Chinese President Xi Jinping said Tuesday he’s willing to further open his country’s markets and reduce auto import tariffs amid the exchange of economic threats between the U.S. and China.
The Associated Press reported Monday that Xi said at a business conference that he would move to “significantly lower” China’s auto import tariffs and lessen restrictions on foreign ownership in its auto industry.
Though Xi did not mention President Trump by name, his openness to altering his country’s economic policies comes as the Trump administration and China have traded threats in recent weeks over potential tariffs.
After the U.S. unveiled a list of $50 billion in potential tariffs on Chinese products, Beijing responded with plans to implement billions in penalties on U.S. soybeans, cars and other items.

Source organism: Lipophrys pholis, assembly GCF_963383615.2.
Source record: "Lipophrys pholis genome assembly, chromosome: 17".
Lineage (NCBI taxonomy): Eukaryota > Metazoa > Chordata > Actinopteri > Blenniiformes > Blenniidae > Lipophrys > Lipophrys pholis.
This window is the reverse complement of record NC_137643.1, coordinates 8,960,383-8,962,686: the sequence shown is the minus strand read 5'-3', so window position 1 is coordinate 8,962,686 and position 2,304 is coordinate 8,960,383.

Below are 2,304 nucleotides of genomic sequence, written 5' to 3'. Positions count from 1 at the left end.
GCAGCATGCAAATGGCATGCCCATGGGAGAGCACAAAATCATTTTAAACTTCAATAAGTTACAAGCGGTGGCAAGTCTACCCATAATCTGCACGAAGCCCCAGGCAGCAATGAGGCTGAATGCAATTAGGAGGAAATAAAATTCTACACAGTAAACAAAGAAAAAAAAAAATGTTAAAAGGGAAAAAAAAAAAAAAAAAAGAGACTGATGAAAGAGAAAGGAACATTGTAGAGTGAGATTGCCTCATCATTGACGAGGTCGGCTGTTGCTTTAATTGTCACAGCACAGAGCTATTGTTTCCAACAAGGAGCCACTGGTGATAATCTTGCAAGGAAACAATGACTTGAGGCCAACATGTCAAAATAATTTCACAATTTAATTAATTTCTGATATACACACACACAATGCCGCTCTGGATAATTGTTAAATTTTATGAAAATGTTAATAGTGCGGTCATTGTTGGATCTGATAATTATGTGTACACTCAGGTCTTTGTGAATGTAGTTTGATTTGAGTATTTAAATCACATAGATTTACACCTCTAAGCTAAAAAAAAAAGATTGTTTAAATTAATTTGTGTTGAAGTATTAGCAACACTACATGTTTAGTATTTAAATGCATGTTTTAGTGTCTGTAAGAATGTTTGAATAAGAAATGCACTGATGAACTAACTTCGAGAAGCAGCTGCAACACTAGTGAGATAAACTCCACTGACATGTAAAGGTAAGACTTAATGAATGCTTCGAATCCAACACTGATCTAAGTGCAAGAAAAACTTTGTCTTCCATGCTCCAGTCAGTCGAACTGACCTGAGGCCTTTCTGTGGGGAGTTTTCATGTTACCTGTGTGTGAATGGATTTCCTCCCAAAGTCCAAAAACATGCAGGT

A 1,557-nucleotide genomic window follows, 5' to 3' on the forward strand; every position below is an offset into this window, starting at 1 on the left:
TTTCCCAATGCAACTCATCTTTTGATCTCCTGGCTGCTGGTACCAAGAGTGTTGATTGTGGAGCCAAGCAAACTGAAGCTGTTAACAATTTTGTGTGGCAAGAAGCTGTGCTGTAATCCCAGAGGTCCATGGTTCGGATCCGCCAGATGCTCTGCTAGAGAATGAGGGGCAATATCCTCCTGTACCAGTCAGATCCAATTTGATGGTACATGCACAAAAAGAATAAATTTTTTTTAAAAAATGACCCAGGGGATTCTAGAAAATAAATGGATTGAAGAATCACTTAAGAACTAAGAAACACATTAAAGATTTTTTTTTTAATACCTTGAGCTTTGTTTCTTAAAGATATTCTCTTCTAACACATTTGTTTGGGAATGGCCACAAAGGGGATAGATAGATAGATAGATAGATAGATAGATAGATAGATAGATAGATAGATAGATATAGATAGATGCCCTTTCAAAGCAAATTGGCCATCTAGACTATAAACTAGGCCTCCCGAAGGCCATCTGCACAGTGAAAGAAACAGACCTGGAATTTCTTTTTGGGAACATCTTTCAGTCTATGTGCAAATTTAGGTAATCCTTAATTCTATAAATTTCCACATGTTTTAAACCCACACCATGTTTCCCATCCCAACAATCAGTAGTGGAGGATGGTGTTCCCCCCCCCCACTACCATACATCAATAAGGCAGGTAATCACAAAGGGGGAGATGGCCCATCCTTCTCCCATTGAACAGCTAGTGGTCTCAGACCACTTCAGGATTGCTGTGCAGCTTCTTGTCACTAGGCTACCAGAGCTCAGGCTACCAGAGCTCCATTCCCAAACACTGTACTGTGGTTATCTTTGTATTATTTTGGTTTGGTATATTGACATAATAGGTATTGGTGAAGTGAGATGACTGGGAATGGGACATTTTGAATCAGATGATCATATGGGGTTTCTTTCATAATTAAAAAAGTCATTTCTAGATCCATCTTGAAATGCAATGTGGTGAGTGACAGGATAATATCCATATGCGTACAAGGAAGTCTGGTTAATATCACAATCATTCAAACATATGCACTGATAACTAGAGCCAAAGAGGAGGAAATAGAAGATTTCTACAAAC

Trump then ratcheted up his rhetoric last week, saying his administration would consider an additional $100 billion in penalties on Chinese products.
On Sunday, Trump touted his friendship with Xi and expessed optimism that Beijing will remove its “trade barriers because it is the right thing to do."
The back-and-forth has prompted concerns that Trump will spark a global trade war and hurt American workers, particularly farmers who export their crops to China.
Trump on Monday acknowledged that U.S. farmers could be disproportionately affected by trade disputes with China but said they will ultimately "understand" why the confrontation is necessary.
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